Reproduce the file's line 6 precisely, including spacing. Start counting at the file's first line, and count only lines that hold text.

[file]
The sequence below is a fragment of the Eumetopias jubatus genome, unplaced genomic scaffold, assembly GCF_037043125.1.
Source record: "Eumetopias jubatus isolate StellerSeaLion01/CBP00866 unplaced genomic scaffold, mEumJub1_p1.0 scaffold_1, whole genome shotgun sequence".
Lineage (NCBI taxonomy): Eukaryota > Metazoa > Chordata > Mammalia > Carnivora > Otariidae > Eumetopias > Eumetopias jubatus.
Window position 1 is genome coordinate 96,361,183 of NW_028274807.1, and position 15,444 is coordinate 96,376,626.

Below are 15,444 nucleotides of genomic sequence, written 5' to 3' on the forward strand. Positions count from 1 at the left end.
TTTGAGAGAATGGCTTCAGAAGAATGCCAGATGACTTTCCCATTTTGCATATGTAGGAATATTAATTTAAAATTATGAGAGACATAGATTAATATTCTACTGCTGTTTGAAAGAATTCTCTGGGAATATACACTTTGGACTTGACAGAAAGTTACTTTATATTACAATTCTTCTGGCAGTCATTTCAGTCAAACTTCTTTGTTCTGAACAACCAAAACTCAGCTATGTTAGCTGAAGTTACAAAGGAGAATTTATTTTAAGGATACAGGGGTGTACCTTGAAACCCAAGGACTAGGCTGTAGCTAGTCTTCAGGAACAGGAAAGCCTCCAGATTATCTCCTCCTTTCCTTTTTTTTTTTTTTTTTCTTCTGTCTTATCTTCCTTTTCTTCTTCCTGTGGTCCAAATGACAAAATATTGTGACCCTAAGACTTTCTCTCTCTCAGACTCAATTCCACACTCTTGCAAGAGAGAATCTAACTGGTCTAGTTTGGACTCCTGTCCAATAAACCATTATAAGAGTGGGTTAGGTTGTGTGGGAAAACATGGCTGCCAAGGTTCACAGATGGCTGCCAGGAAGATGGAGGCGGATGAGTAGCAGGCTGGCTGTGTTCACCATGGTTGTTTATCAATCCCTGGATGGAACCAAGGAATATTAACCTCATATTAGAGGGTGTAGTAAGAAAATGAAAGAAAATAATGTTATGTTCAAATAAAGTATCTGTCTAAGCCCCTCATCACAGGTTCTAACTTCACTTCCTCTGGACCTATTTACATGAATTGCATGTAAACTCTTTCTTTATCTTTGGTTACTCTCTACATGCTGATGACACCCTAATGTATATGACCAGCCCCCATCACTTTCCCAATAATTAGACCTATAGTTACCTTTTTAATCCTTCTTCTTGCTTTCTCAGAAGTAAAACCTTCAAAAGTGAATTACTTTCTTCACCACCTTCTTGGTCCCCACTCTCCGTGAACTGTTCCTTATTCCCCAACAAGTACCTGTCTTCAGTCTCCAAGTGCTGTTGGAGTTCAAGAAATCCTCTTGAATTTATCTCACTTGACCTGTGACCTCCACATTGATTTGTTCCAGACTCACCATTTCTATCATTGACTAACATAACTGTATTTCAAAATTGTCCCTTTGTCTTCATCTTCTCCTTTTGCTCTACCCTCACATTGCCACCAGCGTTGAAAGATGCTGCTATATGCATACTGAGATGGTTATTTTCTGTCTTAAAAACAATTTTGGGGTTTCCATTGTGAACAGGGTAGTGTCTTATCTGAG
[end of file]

TTTGAGAGAATGGCTTCAGAAGAATGCCAGATGACTTTCCCATTTTGCATATGTAGGAATATTAATTTAAAATTATGAGAGACATAGATTAATATTCTACTGCTGTTTGAAAGAATTCTCTGGGAATATACACTTTGGACTTGACAGAAAGTTACTTTATATTACAATTCTTCTGGCAGTCATTTCAGTCAAACTTCTTTGTTCTGAACAACCAAAACTCAGCTATGTTAGCTGAAGTTACAAAGGAGAATTTATTTTAAGGATACAGGGGTGTACCTTGAAACCCAAGGACTAGGCTGTAGCTAGTCTTCAGGAACAGGAAAGCCTCCAGATTATCTCCTCCTTTCCTTTTTTTTTTTTTTTTTCTTCTGTCTTATCTTCCTTTTCTTCTTCCTGTGGTCCAAATGACAAAATATTGTGACCCTAAGACTTTCTCTCTCTCAGACTCAATTCCACACTCTTGCAAGAGAGAATCTAACTGGTCTAGTTTGGACTCCTGTCCAATAAACCATTATAAGAGTGGGTTAGGTTGTGTGGGAAAACATGGCTGCCAAGGTTCACAGATGGCTGCCAGGAAGATGGAGGCGGATGAGTAGCAGGCTGGCTGTGTTCACCATGGTTGTTTATCAATCCCTGGATGGAACCAAGGAATATTAACCTCATATTAGAGGGTGTAGTAAGAAAATGAAAGAAAATAATGTTATGTTCAAATAAAGTATCTGTCTAAGCCCCTCATCACAGGTTCTAACTTCACTTCCTCTGGACCTATTTACATGAATTGCATGTAAACTCTTTCTTTATCTTTGGTTACTCTCTACATGCTGATGACACCCTAATGTATATGACCAGCCCCCATCACTTTCCCAATAATTAGACCTATAGTTACCTTTTTAATCCTTCTTCTTGCTTTCTCAGAAGTAAAACCTTCAAAAGTGAATTACTTTCTTCACCACCTTCTTGGTCCCCACTCTCCGTGAACTGTTCCTTATTCCCCAACAAGTACCTGTCTTCAGTCTCCAAGTGCTGTTGGAGTTCAAGAAATCCTCTTGAATTTATCTCACTTGACCTGTGACCTCCACATTGATTTGTTCCAGACTCACCATTTCTATCATTGACTAACATAACTGTATTTCAAAATTGTCCCTTTGTCTTCATCTTCTCCTTTTGCTCTACCCTCACATTGCCACCAGCGTTGAAAGATGCTGCTATATGCATACTGAGATGGTTATTTTCTGTCTTAAAAACAATTTTGGGGTTTCCATTGTGAACAGGGTAGTGTCTTATCTGAG